Twin Cities Chapter 13 bankruptcy attorneys help you regain control of your finances
Chapter 13 Bankruptcy Law Office in North St. Paul & Little Canada, MN
Significant money troubles can affect anyone. At the Twin Cities bankruptcy law firm of Martin & Hedervare PLLC, we serve clients in dire straits who need help getting their lives back and getting their finances under control, starting with a free in-office consultation.
We do not judge our clients for their debts, but rather draw on our chapter 13 bankruptcy law experience to help them get out from under their economic burden.
Also known as debt restructuring or debt reorganization, Chapter 13 of the U.S. Bankruptcy Code allows individuals with regular income to compile their debts and make reasonable payments toward creditors for a period of 3-5 years. At the conclusion of the repayment term, all remaining eligible debts included in the bankruptcy are discharged.
Our Twin Cities bankruptcy lawyers can determine if Chapter 13 bankruptcy is right for your unique situation. We review your income, assets, expenses and types of debts to ascertain the amount you can afford to pay each month, and then we file for Chapter 13 in Minnesota Bankruptcy Court. Utility disconnections, repossessions, foreclosures, tax levies, and wage garnishments stop as soon as the case is filed. Under Chapter 13, you are not expected to surrender your home, car, or any other possession as part of repayment.
The Benefits of Filing for Chapter 13 Bankruptcy in Little Canada, MN
For most people, the word bankruptcy is associated with many negative images. However, filing for bankruptcy can be an important step for people caught in severe financial circumstances due to any number of factors such as job loss or expensive medical bills.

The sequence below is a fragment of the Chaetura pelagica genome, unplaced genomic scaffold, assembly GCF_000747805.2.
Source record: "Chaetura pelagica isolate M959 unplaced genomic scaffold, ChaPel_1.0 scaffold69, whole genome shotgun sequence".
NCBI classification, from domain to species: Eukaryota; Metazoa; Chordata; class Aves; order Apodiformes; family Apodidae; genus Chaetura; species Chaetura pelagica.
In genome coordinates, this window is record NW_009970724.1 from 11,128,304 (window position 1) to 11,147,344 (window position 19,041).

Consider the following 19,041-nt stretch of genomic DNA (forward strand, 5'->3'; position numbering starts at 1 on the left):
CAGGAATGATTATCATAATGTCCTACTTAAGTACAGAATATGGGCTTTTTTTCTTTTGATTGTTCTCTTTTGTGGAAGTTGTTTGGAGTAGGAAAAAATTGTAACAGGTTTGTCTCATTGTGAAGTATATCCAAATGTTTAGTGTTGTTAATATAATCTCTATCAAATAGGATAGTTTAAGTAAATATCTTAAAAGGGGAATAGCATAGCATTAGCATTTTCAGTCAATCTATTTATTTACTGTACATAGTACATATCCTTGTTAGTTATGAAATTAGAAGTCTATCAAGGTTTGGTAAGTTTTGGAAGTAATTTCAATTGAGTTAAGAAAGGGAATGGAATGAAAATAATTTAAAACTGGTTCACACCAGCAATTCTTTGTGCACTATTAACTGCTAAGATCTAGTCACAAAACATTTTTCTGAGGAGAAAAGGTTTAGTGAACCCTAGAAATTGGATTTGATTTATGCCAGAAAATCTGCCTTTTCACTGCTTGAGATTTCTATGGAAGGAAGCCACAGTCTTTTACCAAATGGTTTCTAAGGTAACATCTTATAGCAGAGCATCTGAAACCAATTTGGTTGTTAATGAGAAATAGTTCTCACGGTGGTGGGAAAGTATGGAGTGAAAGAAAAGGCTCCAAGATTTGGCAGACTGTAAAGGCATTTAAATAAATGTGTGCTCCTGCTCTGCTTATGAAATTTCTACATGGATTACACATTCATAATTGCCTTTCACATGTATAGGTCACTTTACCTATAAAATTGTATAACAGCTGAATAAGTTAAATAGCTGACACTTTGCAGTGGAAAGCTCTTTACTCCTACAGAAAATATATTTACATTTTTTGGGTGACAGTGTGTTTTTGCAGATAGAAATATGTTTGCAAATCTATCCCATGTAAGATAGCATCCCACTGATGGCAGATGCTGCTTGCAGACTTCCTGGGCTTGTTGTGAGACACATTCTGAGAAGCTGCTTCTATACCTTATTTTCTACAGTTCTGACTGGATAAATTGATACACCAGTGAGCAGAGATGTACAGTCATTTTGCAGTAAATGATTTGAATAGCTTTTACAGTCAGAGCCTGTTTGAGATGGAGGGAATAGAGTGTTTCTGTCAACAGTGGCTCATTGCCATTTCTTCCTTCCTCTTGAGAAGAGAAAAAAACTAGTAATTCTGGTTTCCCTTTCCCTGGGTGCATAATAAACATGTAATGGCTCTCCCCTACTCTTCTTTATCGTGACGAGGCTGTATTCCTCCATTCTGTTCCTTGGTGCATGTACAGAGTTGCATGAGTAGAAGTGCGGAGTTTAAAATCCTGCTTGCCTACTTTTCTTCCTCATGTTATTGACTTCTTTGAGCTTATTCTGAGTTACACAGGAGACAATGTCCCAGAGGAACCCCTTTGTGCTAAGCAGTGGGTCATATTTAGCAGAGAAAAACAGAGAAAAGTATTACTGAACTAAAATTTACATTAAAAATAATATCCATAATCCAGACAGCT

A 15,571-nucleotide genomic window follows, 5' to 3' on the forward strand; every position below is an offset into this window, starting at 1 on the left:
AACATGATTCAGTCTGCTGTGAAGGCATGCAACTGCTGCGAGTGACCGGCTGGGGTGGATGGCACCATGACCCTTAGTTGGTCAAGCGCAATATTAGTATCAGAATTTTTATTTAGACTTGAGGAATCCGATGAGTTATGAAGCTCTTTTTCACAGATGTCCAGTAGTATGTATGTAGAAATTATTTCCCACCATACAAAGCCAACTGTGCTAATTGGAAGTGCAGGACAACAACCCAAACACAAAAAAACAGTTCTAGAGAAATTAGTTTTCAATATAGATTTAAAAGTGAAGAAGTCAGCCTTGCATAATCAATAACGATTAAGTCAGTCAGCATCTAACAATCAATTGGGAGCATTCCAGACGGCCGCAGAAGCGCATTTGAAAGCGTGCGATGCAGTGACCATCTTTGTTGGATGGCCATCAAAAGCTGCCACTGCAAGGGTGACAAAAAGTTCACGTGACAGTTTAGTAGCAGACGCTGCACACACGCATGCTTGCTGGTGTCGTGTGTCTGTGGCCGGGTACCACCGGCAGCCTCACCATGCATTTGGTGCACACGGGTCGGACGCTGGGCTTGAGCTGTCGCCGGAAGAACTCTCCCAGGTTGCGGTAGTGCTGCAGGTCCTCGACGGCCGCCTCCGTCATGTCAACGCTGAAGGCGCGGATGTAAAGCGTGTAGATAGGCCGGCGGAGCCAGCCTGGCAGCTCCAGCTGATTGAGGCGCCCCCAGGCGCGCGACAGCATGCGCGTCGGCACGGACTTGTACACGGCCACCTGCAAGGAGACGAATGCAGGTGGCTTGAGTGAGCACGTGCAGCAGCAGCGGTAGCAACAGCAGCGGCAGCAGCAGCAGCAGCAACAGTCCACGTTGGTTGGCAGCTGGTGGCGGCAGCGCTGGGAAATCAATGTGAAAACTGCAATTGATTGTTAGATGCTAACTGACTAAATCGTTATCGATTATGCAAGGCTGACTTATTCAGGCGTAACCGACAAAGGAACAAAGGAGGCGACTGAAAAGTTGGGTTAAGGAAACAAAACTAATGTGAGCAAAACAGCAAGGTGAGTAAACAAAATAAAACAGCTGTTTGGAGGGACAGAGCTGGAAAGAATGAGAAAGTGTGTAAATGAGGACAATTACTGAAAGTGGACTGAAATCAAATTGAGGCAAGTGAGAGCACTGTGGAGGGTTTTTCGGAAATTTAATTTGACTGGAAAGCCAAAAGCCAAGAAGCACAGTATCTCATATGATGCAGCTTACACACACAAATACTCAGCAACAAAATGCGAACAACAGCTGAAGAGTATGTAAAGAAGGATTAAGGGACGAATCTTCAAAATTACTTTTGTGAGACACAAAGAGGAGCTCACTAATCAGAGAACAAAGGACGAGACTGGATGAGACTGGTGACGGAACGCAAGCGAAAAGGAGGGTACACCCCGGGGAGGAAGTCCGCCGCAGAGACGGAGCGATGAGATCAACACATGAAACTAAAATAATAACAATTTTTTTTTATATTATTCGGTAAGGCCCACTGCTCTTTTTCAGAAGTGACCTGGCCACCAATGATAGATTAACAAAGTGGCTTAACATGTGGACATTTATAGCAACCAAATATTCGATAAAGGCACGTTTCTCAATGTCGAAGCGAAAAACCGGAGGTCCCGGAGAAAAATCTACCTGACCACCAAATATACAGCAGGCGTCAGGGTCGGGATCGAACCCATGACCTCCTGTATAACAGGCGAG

Filing Chapter 13 bankruptcy allows a debtor to propose a three- to five-year repayment plan to the court and creditors that offers to pay off all or some of the debt from the debtor’s future income. A Chapter 13 payment plan can be a powerful tool to get a handle on debts that might otherwise overwhelm a family’s ability to deal with them individually outside of the bankruptcy process.
You can avoid foreclosure with Chapter 13 Bankruptcy. One attractive aspect of filing Chapter 13 instead of Chapter 7 is that it offers individuals a chance to save their homes from foreclosure. By filing Chapter 13, individuals can prevent or stop foreclosure proceedings and give themselves a chance to catch up on delinquent mortgage payments during their repayment plan.
Homeowners with second mortgages on their homes may, under certain circumstances, request that the court declare the second mortgage lien avoided. These rules are complex, and the chances of success are best discussed with an attorney.
It is possible to lower interest rates and modify auto loans. Another benefit of Chapter 13 applies to car and truck owners. It is possible to propose a Chapter 13 plan that lowers the interest rate paid on the balance of the loan, even if the original contract interest rate is higher. Certain long term loans can also be modified to pay the fair market value of the car, even if it is less than the remaining balance of the loan. These types of modifications become permanent when the Chapter 13 plan is completed and the court enters a discharge.